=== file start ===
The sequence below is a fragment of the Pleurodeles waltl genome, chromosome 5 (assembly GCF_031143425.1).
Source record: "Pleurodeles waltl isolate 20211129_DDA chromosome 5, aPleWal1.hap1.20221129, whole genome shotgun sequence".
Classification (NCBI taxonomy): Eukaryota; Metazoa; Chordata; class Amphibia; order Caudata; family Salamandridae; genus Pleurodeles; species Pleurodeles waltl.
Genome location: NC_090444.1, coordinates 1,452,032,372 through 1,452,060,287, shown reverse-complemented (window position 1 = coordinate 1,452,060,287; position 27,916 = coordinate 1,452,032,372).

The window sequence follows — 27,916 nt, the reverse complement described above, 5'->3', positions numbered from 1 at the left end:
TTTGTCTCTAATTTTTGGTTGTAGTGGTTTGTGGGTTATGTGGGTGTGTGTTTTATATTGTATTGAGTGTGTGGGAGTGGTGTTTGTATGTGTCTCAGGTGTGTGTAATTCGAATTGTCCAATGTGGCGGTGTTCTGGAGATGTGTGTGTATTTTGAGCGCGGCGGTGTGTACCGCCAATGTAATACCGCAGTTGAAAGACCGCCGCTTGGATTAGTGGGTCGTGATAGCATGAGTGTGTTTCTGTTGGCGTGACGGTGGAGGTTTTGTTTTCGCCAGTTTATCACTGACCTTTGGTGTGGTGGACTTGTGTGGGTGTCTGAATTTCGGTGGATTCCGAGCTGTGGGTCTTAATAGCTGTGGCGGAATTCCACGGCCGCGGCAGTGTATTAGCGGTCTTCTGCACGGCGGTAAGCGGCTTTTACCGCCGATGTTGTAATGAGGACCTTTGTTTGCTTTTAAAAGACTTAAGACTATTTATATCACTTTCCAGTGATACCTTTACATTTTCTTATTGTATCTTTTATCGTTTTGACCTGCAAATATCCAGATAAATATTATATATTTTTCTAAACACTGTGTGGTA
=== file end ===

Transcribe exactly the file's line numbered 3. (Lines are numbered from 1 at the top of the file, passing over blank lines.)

Classification (NCBI taxonomy): Eukaryota; Metazoa; Chordata; class Amphibia; order Caudata; family Salamandridae; genus Pleurodeles; species Pleurodeles waltl.